Different Types of Fuel Tanks

Different Types of Fuel Tanks

Grupel has available different types of fuel tanks that can adapt to each application of the genset or customers demand.

In the generators, the combustion and the fuel tank are a key element, because it’s the tank that defines the genset's autonomy. Generally, the tanks are selected and designed so that, the genset can operate in full load (100%) at least for 8 hours. Depending on the engine consumption we provide in the standard range tanks from 40L to 1000L. In the special projects range the capacity of the tank depends on the customer’s request, at the range of this project, Grupel has already delivered gensets with fuel tanks from 1000L up to 10000L.

To manufacture a tank, it is necessary to have the process of shearing, bending, and welding. It's manufacturing it is only finished when the leak testing is performed in order to make sure that there isn’t any leak. The metal sheet that is used is currently known as zinc, which is a surface covered by a layer of pure zinc that gives to the product a higher durability and corrosion resistance. Generally, these tanks have the shape of a parallelepiped.

The fuel tanks can be classified into two great categories with respect to its development and location.

With respect to its development, the fuel tanks can have a single wall and double wall (Figure 1). As the name shows, the single wall means that the tank has one metal sheet that separates the interior and the exterior. These are the simplest ones to manufacture and the most commonly used. The double wall fuel tank has an extra exterior wall which involves the internal tank creating space between the two walls. The purpose of this extra space is to retain a possible fuel leakage in order to avoid environmental pollution.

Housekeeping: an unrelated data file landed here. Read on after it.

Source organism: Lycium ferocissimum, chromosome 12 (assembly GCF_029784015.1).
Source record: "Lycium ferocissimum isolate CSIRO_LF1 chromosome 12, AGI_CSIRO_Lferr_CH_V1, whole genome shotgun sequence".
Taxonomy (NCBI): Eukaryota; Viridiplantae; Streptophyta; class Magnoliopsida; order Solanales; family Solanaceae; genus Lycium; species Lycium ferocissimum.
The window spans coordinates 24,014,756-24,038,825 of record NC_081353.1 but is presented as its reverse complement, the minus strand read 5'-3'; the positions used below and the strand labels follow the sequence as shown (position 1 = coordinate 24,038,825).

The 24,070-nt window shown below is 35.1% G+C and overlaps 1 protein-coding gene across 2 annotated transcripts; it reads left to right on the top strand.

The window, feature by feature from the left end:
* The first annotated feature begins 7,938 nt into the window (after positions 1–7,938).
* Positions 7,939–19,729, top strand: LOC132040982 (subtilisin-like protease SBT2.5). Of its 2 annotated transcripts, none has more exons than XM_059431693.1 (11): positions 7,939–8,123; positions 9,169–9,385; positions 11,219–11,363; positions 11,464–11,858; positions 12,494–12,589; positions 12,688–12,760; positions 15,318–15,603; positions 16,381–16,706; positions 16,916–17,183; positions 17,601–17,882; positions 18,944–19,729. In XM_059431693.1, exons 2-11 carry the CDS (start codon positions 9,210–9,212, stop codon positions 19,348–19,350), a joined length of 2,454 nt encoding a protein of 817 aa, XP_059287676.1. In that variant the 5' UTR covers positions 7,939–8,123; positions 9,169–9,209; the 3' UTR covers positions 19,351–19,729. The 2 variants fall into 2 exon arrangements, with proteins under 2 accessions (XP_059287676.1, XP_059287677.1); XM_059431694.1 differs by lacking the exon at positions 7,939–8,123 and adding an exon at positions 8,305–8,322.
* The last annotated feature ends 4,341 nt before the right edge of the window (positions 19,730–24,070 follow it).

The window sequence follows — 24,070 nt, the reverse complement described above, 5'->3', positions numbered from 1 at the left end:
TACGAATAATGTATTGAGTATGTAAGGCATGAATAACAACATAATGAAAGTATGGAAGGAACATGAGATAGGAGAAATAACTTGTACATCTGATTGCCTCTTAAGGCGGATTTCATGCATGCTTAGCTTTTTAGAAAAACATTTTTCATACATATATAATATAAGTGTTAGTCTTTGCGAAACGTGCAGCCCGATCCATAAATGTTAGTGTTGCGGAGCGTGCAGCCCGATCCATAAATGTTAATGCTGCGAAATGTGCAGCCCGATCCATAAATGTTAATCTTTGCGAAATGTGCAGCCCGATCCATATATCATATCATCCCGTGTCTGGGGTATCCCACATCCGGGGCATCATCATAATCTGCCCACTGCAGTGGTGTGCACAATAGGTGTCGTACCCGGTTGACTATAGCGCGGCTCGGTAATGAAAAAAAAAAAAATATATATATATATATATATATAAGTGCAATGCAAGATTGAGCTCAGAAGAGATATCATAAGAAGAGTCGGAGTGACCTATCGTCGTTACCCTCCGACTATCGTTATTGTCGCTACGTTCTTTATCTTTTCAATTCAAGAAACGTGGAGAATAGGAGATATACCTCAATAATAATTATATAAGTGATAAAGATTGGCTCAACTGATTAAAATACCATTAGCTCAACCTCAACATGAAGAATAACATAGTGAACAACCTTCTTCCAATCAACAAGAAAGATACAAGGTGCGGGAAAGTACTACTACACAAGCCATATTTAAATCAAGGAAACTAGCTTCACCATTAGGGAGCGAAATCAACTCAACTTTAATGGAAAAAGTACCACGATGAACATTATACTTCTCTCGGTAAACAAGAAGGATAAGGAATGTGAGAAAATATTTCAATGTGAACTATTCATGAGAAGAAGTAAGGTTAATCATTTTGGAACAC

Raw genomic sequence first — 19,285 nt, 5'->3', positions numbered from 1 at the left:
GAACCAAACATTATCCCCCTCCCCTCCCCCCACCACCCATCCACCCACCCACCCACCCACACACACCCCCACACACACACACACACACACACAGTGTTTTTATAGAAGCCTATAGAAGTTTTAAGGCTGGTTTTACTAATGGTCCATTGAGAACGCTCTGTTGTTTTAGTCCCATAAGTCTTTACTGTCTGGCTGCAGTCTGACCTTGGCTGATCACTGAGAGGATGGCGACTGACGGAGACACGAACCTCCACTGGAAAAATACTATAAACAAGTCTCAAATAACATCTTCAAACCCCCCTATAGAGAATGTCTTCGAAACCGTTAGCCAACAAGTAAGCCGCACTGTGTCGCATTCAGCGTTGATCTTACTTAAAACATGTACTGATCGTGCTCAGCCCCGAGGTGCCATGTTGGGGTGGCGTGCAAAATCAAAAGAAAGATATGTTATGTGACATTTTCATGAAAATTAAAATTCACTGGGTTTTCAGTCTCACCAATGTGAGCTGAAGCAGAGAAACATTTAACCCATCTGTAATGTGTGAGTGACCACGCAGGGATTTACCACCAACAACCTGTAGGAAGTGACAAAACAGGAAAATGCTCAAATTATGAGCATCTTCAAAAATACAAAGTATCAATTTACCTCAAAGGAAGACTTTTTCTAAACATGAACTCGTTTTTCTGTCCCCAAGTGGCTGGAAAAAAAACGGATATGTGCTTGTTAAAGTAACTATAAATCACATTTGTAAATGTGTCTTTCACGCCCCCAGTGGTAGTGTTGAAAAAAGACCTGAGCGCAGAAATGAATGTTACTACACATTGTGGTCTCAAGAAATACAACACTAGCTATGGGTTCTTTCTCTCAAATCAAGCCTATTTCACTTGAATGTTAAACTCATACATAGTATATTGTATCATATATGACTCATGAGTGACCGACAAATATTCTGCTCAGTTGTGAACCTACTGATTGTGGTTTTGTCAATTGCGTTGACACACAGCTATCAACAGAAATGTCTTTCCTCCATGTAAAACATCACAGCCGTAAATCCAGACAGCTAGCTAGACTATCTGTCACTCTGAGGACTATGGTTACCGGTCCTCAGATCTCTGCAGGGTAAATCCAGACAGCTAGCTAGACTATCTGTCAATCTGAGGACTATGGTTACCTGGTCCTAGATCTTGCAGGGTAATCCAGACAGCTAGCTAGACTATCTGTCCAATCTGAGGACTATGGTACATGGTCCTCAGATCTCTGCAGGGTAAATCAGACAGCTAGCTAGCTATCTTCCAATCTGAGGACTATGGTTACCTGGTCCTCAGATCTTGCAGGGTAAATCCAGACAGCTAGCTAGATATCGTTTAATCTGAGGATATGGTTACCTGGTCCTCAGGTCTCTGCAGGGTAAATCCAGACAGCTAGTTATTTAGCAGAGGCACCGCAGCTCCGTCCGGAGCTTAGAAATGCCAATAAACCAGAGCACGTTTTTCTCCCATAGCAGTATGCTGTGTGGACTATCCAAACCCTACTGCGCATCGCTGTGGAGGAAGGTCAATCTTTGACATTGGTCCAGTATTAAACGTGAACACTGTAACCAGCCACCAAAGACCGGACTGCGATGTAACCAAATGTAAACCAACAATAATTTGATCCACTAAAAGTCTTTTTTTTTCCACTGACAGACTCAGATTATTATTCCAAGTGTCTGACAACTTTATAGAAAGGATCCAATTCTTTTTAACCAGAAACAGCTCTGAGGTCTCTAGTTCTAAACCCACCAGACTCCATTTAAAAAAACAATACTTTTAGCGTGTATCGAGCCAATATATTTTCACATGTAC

Fuel tank

Figure 1 - Single wall and double wall tank.

As far as it concerns the installation point, the tanks can be manufactured especially for application in the generator base-frame or in the generator chassis or can be installed apart from the generator at a distance defined by the client.

The fuel tanks also include a location of manual feeding, threaded joints to connect the fuel inlet and outlet of the engine, a location to install a level sensor and a spare connection point. All these points are welded in a separate removable metal plate and can be adjusted at the client's needs (figure 2).

Different types of fuel tanks

Figure 2 - Example of a platinum and fuel tank.

 

Carlos Oliveira
Mechanical Engineer

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